by Sabrin Kassam
The lack of a U.S. embassy in North Korea is a barrier to diplomacy between Pyongyang and Washington DC, said a retired British diplomat who represented the UK in the DPRK in 2002. Dr. James Hoare,the UK’s former Charge D’Affaires to Pyongyang and a current Senior Teaching Fellow at SOAS, was speaking last week at the at the Korean Economic and Political Forum in London.
“You may not like people, you may even hate them, but if you don’t talk to them and you don’t deal with them, you don’t get through to them”.
Describing previous U.S. – DPRK relations, Hoare said that the Agreed Framework had originally provided the “means for the United States and North Korea to settle their problems”. Following the breakdown of that agreement, Hoare said that the bilateral relations that followed on from that period had been largely dominated by nuclear issues.
Whilst there is a lot of current uncertainty around U.S. policy towards North Korea, Hoare said that Europe was now likely to follow in the tracks of the U.S. “pacific power” regarding actions towards and relationships with North Korea.
On the subject of Western Europe’s own relations with North Korea, Hoare said it wasn’t until the 1970s when diplomatic engagement began and initial embassies were established by Malta and some Scandinavian countries. Preceding this, Eastern Europe had a relatively higher involvement with North Korea than Western Europe and this mainly came in the form of development assistance following the Korean War.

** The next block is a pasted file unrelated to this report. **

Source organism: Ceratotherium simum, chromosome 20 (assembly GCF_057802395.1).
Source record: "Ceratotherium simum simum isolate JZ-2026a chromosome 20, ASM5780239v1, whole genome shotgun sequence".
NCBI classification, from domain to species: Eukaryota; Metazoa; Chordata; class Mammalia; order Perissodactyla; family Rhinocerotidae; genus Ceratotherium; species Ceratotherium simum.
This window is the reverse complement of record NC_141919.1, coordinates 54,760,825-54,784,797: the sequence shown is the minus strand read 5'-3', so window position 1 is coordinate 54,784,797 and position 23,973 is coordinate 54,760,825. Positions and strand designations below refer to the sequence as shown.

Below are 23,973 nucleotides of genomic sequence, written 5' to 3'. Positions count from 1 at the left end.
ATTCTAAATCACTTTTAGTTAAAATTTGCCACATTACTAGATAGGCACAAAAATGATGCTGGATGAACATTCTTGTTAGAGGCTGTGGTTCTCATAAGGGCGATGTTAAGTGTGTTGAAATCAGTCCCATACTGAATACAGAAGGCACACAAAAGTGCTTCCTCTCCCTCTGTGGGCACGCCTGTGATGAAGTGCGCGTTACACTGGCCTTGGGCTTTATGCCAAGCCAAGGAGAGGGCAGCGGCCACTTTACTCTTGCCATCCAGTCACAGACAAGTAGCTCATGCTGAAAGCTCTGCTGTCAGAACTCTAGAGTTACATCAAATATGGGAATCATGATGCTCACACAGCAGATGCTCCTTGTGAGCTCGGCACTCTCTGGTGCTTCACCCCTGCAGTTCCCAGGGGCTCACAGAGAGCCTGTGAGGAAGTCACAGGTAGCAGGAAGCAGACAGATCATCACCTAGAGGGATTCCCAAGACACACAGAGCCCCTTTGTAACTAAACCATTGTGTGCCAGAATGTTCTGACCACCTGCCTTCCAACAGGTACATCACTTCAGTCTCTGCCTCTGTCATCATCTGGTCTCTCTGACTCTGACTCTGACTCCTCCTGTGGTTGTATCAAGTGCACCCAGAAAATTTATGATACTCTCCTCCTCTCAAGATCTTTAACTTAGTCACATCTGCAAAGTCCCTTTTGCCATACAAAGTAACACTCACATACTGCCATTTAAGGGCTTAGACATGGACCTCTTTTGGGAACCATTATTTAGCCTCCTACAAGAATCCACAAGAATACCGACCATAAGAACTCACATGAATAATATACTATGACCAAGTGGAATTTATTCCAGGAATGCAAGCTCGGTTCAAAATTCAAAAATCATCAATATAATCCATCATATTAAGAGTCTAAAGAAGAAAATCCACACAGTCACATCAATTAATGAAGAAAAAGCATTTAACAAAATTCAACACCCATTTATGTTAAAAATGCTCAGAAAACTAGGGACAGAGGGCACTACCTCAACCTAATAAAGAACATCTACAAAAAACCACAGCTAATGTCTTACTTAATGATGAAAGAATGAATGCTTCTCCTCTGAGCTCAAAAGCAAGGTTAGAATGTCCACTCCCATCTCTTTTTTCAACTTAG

Based on Kim Dae-Jung’s ideas of engagement and encouraging the outside world to pursue similar policies, Hoare explained that there had been a large rise in the number of countries establishing diplomatic relations with North Korea from 2000, with most of Europe doing so within 18 months. The initial period of diplomatic relations between Britain and North Korea was defined by Hoare as “a time of hope” surrounded by “a sense in which we thought things would improve”. As Hoare described, this positive atmosphere was based especially on initiatives between Britain and North Korea, such as programs in educations and dialogues on human rights, which involved the EU as well.
Ending his presentation on the subject of the North Korean leader, Hoare said, “Kim Jong-Un’s education in Switzerland, I fear, will not have made him a liberal in any sense”, making reference to the “tightly controlled environment” that he was in during his school years. Kim Jong-Un’s leadership, along with the outcome of the South Korean election, will be crucial for relations with Europe, and the international community as a whole in determining whether the “hopes of 2000” that Hoare experienced at the climax of the engagement period may come again, so it is important to note Hoare’s final notes on Kim Jong-Un that “he may just be a little bit more open”.
The Korea Economic and Political Forum was organized by the London School of Economics and took place on 24 November.
Picture by David Stanley
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